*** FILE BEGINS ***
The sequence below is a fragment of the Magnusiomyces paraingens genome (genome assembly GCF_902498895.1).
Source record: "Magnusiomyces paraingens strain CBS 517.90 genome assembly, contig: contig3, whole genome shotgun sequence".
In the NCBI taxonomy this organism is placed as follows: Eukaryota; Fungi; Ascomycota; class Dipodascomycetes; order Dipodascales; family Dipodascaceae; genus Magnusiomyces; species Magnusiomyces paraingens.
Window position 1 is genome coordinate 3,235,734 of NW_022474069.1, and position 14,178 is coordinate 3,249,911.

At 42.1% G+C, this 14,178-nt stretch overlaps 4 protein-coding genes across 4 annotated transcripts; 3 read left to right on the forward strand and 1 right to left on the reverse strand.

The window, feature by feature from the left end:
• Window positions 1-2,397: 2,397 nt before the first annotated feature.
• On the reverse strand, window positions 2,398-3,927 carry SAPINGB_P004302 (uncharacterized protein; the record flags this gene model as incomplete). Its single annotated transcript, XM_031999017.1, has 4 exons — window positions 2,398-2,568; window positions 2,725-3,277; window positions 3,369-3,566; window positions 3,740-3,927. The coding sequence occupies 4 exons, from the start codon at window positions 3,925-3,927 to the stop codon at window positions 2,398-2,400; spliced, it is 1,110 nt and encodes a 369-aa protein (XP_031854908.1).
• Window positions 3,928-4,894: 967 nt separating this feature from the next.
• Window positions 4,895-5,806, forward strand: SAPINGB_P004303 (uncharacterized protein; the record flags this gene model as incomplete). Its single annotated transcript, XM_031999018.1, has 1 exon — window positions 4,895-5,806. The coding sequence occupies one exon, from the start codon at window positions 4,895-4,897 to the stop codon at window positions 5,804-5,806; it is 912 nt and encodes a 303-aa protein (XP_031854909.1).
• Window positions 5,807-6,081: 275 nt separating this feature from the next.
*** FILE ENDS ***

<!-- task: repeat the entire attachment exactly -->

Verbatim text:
The sequence below is a fragment of the Magnusiomyces paraingens genome (genome assembly GCF_902498895.1).
Source record: "Magnusiomyces paraingens strain CBS 517.90 genome assembly, contig: contig3, whole genome shotgun sequence".
In the NCBI taxonomy this organism is placed as follows: Eukaryota; Fungi; Ascomycota; class Dipodascomycetes; order Dipodascales; family Dipodascaceae; genus Magnusiomyces; species Magnusiomyces paraingens.
Window position 1 is genome coordinate 3,235,734 of NW_022474069.1, and position 14,178 is coordinate 3,249,911.

At 42.1% G+C, this 14,178-nt stretch overlaps 4 protein-coding genes across 4 annotated transcripts; 3 read left to right on the forward strand and 1 right to left on the reverse strand.

The window, feature by feature from the left end:
• Window positions 1-2,397: 2,397 nt before the first annotated feature.
• On the reverse strand, window positions 2,398-3,927 carry SAPINGB_P004302 (uncharacterized protein; the record flags this gene model as incomplete). Its single annotated transcript, XM_031999017.1, has 4 exons — window positions 2,398-2,568; window positions 2,725-3,277; window positions 3,369-3,566; window positions 3,740-3,927. The coding sequence occupies 4 exons, from the start codon at window positions 3,925-3,927 to the stop codon at window positions 2,398-2,400; spliced, it is 1,110 nt and encodes a 369-aa protein (XP_031854908.1).
• Window positions 3,928-4,894: 967 nt separating this feature from the next.
• Window positions 4,895-5,806, forward strand: SAPINGB_P004303 (uncharacterized protein; the record flags this gene model as incomplete). Its single annotated transcript, XM_031999018.1, has 1 exon — window positions 4,895-5,806. The coding sequence occupies one exon, from the start codon at window positions 4,895-4,897 to the stop codon at window positions 5,804-5,806; it is 912 nt and encodes a 303-aa protein (XP_031854909.1).
• Window positions 5,807-6,081: 275 nt separating this feature from the next.